The aim was to characterize the panorama of developmental disorders in 208 preschool children with a clinical diagnosis of autism spectrum disorder (ASD), referred to a specialized centre, the Autism Centre for Young Children (ACYC), for intervention. At the centre, a research team examined all children according to structured protocols and interviews. All available test data from their assessments prior to referral were scrutinized. The boy:girl ratio was 5.5:1. In 22% of the total group a period of regression, including speech and language, had occurred. Epilepsy had been diagnosed in 6% of the children. In 38% of the children there was a definite or highly suspected learning disability/mental retardation according to cognitive test results. About the same proportion had a developmental delay that at the time of assessment could not be definitely classified and in 23% there were clear indications of a normal intellectual function. About 40% of the group exhibited hyperactivity. Differences in expressive vocabulary and adaptive functioning were strongly related to cognitive level. About 20% of the group had AD as the dominating developmental disorder, i.e., they represented a clinical picture of “classic” autism. The majority in this group also had learning disability. Another 20%, had ASD combined with a normal intellectual level, some of these conformed to the clinical picture of Asperger syndrome. In a relatively large group (more than half) learning disability or a general developmental delay was as evident as the ASD. In a smaller group (8%) ASD criteria were questionably met. In this group attention deficits in connection with speech and language problems were prominent. The highly individual developmental profiles seen in children with ASDs have to be taken into account when planning intervention and follow-up. The children’s medical characteristics also vary considerably and will be detailed in a further report.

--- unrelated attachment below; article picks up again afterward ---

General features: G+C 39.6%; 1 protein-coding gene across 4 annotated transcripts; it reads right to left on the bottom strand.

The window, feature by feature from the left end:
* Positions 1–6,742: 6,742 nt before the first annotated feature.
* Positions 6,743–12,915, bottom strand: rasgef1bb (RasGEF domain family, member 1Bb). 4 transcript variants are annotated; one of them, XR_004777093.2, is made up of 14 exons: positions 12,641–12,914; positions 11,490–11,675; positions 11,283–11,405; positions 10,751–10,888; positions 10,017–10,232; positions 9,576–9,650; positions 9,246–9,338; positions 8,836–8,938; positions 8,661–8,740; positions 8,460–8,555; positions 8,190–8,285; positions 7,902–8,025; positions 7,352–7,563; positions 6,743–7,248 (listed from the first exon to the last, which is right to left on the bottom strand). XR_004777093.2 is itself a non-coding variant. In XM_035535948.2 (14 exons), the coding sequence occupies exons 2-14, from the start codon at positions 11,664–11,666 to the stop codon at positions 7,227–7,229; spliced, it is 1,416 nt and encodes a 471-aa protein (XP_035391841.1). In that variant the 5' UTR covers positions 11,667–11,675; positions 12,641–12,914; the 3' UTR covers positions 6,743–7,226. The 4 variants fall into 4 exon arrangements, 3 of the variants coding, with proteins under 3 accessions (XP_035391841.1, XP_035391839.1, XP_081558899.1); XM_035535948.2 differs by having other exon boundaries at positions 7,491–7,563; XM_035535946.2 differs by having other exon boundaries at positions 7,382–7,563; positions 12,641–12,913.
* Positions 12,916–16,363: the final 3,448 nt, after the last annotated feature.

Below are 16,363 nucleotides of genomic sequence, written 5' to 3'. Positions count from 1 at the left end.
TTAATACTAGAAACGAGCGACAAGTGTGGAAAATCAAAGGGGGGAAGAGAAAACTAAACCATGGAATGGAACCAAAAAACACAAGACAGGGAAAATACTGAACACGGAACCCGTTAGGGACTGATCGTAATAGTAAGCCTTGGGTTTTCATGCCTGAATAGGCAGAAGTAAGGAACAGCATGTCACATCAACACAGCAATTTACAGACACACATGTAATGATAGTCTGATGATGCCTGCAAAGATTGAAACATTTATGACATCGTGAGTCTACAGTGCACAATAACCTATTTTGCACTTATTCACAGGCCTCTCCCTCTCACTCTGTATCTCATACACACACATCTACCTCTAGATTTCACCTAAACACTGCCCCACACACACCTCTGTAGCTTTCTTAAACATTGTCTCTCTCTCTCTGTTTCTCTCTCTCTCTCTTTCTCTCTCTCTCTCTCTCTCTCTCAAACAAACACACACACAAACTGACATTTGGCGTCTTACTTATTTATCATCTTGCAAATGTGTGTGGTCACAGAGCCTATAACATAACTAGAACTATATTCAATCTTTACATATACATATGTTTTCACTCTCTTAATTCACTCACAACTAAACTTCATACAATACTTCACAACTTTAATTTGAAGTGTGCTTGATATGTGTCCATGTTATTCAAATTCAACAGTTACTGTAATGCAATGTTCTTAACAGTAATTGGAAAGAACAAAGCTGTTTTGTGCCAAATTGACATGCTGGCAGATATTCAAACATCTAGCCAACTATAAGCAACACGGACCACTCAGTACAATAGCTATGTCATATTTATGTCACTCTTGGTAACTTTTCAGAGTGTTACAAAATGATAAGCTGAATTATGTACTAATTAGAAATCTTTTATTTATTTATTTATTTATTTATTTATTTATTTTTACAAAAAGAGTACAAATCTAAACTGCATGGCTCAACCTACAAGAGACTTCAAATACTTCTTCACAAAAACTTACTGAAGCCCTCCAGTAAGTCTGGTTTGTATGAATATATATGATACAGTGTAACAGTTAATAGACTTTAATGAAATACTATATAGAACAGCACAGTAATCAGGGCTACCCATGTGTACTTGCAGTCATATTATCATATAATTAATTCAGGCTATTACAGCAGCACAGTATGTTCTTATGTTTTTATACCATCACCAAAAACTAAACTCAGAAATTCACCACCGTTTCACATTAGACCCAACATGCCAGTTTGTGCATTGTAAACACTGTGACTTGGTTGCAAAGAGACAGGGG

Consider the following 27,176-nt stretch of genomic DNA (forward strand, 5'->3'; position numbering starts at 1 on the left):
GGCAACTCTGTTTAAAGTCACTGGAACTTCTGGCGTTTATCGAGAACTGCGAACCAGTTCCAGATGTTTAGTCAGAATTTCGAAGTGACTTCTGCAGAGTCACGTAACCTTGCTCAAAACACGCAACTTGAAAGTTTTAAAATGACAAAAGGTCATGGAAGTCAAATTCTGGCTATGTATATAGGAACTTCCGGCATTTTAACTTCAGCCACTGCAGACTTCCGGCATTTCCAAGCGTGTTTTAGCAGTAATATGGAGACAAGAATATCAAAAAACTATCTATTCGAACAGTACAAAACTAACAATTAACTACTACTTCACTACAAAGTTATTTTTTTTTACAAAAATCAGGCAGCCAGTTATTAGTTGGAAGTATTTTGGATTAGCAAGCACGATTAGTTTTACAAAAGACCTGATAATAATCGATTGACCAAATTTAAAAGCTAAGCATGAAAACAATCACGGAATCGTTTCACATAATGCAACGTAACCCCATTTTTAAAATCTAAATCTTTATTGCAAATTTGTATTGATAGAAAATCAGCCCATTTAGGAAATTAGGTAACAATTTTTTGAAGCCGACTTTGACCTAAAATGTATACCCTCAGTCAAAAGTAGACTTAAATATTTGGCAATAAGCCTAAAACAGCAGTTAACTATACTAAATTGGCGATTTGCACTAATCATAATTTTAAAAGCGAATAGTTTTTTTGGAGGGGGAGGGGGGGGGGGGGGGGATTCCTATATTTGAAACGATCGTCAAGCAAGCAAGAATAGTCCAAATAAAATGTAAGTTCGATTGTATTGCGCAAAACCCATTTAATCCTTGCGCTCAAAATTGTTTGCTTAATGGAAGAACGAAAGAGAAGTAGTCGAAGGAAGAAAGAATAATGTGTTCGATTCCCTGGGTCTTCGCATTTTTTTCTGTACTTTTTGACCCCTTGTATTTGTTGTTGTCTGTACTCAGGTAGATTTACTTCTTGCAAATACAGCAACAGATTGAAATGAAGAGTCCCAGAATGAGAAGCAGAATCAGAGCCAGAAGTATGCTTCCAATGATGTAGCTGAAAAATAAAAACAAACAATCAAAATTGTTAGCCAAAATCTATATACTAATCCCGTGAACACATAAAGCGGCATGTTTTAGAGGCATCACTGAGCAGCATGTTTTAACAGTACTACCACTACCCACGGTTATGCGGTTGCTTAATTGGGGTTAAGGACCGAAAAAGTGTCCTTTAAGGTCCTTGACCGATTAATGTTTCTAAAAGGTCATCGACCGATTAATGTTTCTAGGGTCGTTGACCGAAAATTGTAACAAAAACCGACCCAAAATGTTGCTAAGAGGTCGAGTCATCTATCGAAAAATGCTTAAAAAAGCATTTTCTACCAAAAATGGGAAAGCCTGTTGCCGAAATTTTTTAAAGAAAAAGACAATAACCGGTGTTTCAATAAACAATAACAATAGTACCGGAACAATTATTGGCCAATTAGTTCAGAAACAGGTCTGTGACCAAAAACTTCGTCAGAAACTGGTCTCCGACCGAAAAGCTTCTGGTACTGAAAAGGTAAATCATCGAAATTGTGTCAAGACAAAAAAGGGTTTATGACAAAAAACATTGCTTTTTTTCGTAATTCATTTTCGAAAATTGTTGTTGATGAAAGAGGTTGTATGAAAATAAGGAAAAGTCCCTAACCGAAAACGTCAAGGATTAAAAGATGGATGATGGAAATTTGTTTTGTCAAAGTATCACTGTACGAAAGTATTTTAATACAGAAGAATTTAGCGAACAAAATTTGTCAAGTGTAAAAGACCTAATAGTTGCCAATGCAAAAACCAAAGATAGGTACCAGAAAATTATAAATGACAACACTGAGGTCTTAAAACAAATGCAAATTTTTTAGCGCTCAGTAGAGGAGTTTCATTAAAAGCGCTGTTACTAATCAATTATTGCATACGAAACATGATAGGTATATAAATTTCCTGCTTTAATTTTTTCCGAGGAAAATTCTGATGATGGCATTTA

from Research in Developmental Disabilities

Word learning in children with autism spectrum disorders.

Autism spectrum disorders (ASD) have been gaining attention, partly as an example of unusual developmental trajectories related to early neurobiological differences. The present investigation addressed the process of learning new words to explore mechanisms of language delay and impairment. The sample included 21 typically developing toddlers matched on expressive vocabulary with 21 young children with ASD. Two tasks were administered to teach children a new word and were supplemented by cognitive and diagnostic measures. In most analyses, there were no group differences in performance. Children with ASD did not consistently make mapping errors, even in word learning situations that required the use of social information. These findings indicate that some children with ASD, in developmentally appropriate tasks, are able to use information from social interactions to guide word–object mappings. This result has important implications for understanding of how children with ASD learn language. (PsycINFO Database Record (c) 2009 APA, all rights reserved)